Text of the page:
On Brian, yes, it certainly did seem that he was having an affair with Clare. The indications which initially puzzled Irene, and comments like that of Clare above, plus the realisation of the relationship by Hugh Wentworth (at the tea party) seemed to put together a good case, as well as his extreme shock at the end of the book. Remembering that he was a doctor, it was not just the shock of seeing her dead from the fall, whatever that entailed, but the shock of loss.

However it was of course all suspicion, with nothing tangible. Alfred Hitchcock would have had a field day! In fact, I thought that the whole web of doubt and suspicion was very well done.

I actually felt more comfortable with Nella Larsen's style the second time through. The first time through it felt - I don't know, maybe a bit clunky or forced - but perhaps I had got used to it on the reread. I do agree with issybird about the need to prune the adjectives, but I felt the strengths of the book far outweighed weaknesses like that.

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Old 02-20-2018, 12:14 AM   #73
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I think that it is important to consider Nella Larsen's own life and how it may have influenced the stories that she told. She was mixed race and lived in the same space between black and white that her characters did. She grew up in a poor district of Chicago like Clare and Irene. Her mother was a Danish immigrant, and her father a Danish West Indies immigrant (possibly of mixed race too). Her father left (or died) when she was young. She lived with relatives in Denmark for a few years as a child too. It seems she felt that she didn't belong anywhere. I read one article that suggested there were members of her white family who denied her existence.

Wikipedia has a nice summary.
https://en.wikipedia.org/wiki/Nella_Larsen
Quote:
The author and critic Darryl Pinckney wrote of her anomalous situation:
"as a member of a white immigrant family, she [Larsen] had no entrée into the world of the blues or of the black church. If she could never be white like her mother and sister, neither could she ever be black in quite the same way that Langston Hughes and his characters were black. Hers was a netherworld, unrecognizable historically and too painful to dredge up."
She moved to Harlem in the 1920s after she married a prominent physicist.
Quote:
As Pinckney writes:
"By virtue of her marriage, she was a member of Harlem's black professional class. She and her husband knew the NAACP leadership: W.E.B. Du Bois, Walter White, James Weldon Johnson. However, because of her low birth and mixed parentage, and because she didn't have a college degree, Larsen was alienated from the life of the black middle class, with its emphasis on school and family ties, its fraternities and sororities.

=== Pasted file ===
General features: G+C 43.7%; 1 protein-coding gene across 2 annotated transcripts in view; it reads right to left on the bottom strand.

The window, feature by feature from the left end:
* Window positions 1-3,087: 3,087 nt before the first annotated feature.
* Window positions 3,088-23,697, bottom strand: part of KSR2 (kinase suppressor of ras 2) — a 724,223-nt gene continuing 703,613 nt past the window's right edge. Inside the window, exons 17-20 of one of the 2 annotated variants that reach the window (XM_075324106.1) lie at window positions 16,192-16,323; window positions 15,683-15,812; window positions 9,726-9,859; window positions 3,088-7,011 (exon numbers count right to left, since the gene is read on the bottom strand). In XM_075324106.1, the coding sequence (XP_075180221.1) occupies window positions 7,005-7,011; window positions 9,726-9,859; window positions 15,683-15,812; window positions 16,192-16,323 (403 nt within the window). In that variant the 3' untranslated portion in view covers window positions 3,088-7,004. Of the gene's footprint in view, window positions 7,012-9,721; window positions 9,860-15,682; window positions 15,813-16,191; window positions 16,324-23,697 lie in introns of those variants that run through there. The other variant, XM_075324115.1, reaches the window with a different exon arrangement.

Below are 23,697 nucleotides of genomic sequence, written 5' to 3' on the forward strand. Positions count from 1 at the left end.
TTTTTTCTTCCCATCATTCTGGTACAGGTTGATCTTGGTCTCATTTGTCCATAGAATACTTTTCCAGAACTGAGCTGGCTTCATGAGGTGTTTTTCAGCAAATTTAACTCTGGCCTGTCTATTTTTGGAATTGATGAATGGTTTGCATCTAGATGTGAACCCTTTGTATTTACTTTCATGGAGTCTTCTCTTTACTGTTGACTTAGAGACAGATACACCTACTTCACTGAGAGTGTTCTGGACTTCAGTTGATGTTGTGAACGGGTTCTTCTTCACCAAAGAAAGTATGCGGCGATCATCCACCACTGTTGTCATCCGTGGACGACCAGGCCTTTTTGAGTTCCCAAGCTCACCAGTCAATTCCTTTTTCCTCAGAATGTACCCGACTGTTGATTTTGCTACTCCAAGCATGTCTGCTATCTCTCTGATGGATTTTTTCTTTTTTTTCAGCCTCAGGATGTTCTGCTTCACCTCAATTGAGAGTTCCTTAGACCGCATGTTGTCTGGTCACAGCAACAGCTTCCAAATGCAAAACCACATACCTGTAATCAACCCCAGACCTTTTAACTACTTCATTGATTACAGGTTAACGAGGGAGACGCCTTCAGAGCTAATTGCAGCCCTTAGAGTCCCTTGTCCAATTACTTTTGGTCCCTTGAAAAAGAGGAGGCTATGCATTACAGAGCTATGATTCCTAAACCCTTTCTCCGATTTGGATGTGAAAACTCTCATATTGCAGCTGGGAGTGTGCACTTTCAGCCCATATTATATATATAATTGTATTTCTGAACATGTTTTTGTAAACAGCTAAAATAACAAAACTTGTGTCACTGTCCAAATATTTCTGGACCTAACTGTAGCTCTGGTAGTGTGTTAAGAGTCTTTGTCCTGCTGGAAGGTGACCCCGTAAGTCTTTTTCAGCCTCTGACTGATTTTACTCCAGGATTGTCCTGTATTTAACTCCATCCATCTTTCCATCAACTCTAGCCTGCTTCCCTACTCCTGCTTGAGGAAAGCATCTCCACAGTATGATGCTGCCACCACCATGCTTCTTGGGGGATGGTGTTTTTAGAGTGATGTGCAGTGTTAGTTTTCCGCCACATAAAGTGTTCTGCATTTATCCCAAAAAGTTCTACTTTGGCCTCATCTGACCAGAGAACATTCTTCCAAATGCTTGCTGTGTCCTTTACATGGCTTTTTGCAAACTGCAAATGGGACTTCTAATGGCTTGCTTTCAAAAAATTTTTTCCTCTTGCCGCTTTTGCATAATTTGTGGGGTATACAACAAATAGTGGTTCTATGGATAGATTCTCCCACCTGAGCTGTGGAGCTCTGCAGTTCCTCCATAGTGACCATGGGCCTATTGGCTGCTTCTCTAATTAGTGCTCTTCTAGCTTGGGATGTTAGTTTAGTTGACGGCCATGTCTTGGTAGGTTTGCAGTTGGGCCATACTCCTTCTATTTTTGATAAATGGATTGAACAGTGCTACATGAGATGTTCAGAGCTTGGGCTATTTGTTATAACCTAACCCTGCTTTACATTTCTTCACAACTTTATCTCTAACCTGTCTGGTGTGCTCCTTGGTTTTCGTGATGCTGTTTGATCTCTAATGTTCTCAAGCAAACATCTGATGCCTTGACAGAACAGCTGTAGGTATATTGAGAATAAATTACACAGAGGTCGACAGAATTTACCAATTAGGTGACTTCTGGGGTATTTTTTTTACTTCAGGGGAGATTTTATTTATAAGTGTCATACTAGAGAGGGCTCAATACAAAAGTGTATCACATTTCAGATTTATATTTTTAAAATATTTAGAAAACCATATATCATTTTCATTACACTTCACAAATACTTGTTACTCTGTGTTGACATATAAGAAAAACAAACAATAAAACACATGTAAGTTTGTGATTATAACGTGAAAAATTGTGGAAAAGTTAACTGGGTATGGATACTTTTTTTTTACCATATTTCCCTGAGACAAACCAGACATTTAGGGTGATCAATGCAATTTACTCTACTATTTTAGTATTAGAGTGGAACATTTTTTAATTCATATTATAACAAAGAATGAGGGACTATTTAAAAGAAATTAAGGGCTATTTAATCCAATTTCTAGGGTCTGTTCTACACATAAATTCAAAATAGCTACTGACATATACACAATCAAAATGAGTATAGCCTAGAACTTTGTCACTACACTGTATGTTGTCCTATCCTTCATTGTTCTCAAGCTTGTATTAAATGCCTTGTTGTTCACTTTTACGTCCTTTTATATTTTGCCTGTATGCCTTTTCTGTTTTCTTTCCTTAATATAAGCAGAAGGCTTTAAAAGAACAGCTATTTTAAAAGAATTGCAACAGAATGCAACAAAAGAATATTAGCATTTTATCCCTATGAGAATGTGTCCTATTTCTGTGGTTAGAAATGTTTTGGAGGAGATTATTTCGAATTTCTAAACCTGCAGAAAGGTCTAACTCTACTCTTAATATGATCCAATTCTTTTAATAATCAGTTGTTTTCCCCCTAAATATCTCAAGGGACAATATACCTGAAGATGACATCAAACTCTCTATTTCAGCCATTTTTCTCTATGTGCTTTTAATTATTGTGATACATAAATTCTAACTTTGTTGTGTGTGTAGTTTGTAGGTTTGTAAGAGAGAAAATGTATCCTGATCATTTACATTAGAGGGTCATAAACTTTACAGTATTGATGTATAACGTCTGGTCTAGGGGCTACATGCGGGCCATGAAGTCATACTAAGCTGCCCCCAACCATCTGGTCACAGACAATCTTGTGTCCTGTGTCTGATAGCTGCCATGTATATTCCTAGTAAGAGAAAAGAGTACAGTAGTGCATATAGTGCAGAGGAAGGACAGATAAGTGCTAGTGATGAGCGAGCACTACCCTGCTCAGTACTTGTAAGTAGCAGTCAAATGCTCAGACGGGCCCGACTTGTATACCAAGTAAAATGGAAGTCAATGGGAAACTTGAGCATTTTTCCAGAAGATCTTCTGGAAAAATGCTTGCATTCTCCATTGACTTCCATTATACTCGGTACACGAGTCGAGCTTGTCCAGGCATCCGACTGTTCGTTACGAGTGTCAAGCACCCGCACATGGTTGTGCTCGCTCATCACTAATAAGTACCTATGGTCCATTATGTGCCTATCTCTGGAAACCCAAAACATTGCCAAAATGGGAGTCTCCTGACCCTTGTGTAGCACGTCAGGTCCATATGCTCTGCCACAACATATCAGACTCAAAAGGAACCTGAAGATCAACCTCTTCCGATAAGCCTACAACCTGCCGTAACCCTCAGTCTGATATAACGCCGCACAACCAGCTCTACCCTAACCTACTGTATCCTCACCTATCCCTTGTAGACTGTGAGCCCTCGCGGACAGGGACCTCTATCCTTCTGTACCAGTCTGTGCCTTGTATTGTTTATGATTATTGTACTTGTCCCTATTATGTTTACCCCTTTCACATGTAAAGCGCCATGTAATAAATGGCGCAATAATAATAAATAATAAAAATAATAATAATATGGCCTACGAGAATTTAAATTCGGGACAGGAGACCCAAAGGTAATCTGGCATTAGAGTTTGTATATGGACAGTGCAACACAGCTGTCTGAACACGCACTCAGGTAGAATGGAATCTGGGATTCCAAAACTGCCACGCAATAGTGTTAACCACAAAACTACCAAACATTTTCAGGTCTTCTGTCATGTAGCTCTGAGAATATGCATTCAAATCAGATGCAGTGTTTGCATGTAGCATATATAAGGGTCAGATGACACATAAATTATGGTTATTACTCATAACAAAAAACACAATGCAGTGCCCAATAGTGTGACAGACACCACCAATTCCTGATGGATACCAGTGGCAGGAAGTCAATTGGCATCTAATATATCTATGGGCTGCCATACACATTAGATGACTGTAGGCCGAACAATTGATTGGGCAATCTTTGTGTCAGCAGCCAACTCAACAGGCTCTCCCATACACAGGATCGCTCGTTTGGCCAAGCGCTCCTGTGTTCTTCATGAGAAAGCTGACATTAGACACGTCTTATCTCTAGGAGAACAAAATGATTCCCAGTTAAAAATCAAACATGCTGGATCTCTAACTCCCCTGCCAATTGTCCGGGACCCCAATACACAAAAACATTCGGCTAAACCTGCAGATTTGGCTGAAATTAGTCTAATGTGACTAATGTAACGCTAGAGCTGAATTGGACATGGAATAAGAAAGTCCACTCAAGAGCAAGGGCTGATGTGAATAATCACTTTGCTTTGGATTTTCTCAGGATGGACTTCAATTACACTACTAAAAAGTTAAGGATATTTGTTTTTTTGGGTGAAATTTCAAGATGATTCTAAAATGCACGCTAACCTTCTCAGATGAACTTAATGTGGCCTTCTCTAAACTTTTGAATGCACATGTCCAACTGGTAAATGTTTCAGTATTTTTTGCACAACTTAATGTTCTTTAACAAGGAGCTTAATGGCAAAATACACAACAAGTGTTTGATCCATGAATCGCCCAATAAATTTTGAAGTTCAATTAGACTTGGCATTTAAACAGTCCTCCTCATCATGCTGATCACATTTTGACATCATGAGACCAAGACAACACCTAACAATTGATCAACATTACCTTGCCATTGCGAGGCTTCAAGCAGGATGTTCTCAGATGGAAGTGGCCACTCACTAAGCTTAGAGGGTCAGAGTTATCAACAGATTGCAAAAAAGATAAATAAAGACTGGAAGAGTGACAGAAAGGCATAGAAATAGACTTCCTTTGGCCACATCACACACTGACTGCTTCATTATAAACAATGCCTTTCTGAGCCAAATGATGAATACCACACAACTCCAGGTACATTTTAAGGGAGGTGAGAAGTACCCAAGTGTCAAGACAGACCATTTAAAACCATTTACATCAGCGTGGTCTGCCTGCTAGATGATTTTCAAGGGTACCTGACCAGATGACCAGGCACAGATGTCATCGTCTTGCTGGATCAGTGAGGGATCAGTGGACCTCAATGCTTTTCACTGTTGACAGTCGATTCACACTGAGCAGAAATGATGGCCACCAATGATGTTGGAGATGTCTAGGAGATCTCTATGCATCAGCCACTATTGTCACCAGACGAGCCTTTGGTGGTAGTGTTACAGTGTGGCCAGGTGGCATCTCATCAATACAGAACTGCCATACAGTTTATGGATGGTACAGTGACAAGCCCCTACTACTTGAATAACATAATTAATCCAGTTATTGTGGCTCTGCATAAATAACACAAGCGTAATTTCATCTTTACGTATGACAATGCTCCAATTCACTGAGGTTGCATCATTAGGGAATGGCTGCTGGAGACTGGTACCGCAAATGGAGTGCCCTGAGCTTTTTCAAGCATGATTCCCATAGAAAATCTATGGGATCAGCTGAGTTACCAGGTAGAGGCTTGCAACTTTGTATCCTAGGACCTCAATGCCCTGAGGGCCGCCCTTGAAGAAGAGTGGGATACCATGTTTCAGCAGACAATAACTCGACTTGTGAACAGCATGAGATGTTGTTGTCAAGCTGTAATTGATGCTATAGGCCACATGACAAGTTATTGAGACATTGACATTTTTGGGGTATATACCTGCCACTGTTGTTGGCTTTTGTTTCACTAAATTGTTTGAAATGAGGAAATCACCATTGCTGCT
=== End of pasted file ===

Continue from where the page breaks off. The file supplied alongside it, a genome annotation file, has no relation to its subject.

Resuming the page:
Both of her novels, Quicksand and Passing, feature mixed race women.
Spoiler:
In both of her novels the character of lightest skin meets a tragic ending.

Her two novels brought her fame in the Harlem Renaissance. She was a rising star. However, she ultimately left literature, followed a career in nursing and eventually vanished in obscurity. The biographer George Hutchinson says that she remained in New York but avoided contact with her friends and past world. It wasn't until the 1990s that people began to study her forgotten works and take more interest in her life.

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Old 02-20-2018, 01:11 AM   #74
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[...] Clare was far more honest and direct than Irene could ever be.
But being direct and honest is not quite the same thing as likeable. I get the impression you don't actually like her any more on re-read. I find it a strange thing to have both the main protagonists so unlikeable.

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[...] I actually felt more comfortable with Nella Larsen's style the second time through. The first time through it felt - I don't know, maybe a bit clunky or forced - but perhaps I had got used to it on the reread. I do agree with issybird about the need to prune the adjectives, but I felt the strengths of the book far outweighed weaknesses like that.
You make me think I should spend time reading it over again - because, yes, I thought it felt a bit clunky and forced.

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Originally Posted by Bookworm_Girl View Post
I think that it is important to consider Nella Larsen's own life and how it may have influenced the stories that she told. [...]
That and simply the time and place. I'm not at all familiar with the setting (1920s Harlem) and I wonder if I was reading things the wrong way. This was something @latepaul spoke of earlier on this thread, and I start to wonder if he was more right than I realised.
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Old 02-20-2018, 01:24 AM   #75
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I believe the time period and location is critical to understanding this book. In the US, we study this era in school both in history as well as reading literary works. At least we did in my high school.

Here are a few articles you may find interesting.
https://en.wikipedia.org/wiki/Harlem_Renaissance
https://en.wikipedia.org/wiki/Great_...ican_American)